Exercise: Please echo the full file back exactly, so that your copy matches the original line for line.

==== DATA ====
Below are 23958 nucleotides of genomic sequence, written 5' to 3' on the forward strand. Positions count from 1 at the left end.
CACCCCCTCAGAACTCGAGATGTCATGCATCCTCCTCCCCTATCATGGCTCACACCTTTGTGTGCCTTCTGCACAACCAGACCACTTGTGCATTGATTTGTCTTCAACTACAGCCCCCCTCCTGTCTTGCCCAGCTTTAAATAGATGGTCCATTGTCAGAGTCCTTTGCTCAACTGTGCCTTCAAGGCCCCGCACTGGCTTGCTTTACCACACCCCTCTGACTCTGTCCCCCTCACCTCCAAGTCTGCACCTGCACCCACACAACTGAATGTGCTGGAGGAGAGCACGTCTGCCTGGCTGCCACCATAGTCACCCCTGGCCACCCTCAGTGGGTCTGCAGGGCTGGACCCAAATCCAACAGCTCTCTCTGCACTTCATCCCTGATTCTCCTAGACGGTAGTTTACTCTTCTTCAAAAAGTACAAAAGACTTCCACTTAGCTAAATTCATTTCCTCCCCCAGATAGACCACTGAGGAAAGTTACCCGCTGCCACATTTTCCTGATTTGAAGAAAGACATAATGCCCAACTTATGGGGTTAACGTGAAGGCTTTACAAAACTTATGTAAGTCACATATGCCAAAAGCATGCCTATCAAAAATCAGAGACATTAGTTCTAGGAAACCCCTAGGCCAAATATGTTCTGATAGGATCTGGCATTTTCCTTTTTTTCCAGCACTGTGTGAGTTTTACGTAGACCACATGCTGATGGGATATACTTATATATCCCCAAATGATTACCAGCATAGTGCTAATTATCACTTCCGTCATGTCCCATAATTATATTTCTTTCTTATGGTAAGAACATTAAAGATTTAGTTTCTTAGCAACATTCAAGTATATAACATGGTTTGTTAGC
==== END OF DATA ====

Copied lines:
Below are 23958 nucleotides of genomic sequence, written 5' to 3' on the forward strand. Positions count from 1 at the left end.
CACCCCCTCAGAACTCGAGATGTCATGCATCCTCCTCCCCTATCATGGCTCACACCTTTGTGTGCCTTCTGCACAACCAGACCACTTGTGCATTGATTTGTCTTCAACTACAGCCCCCCTCCTGTCTTGCCCAGCTTTAAATAGATGGTCCATTGTCAGAGTCCTTTGCTCAACTGTGCCTTCAAGGCCCCGCACTGGCTTGCTTTACCACACCCCTCTGACTCTGTCCCCCTCACCTCCAAGTCTGCACCTGCACCCACACAACTGAATGTGCTGGAGGAGAGCACGTCTGCCTGGCTGCCACCATAGTCACCCCTGGCCACCCTCAGTGGGTCTGCAGGGCTGGACCCAAATCCAACAGCTCTCTCTGCACTTCATCCCTGATTCTCCTAGACGGTAGTTTACTCTTCTTCAAAAAGTACAAAAGACTTCCACTTAGCTAAATTCATTTCCTCCCCCAGATAGACCACTGAGGAAAGTTACCCGCTGCCACATTTTCCTGATTTGAAGAAAGACATAATGCCCAACTTATGGGGTTAACGTGAAGGCTTTACAAAACTTATGTAAGTCACATATGCCAAAAGCATGCCTATCAAAAATCAGAGACATTAGTTCTAGGAAACCCCTAGGCCAAATATGTTCTGATAGGATCTGGCATTTTCCTTTTTTTCCAGCACTGTGTGAGTTTTACGTAGACCACATGCTGATGGGATATACTTATATATCCCCAAATGATTACCAGCATAGTGCTAATTATCACTTCCGTCATGTCCCATAATTATATTTCTTTCTTATGGTAAGAACATTAAAGATTTAGTTTCTTAGCAACATTCAAGTATATAACATGGTTTGTTAGC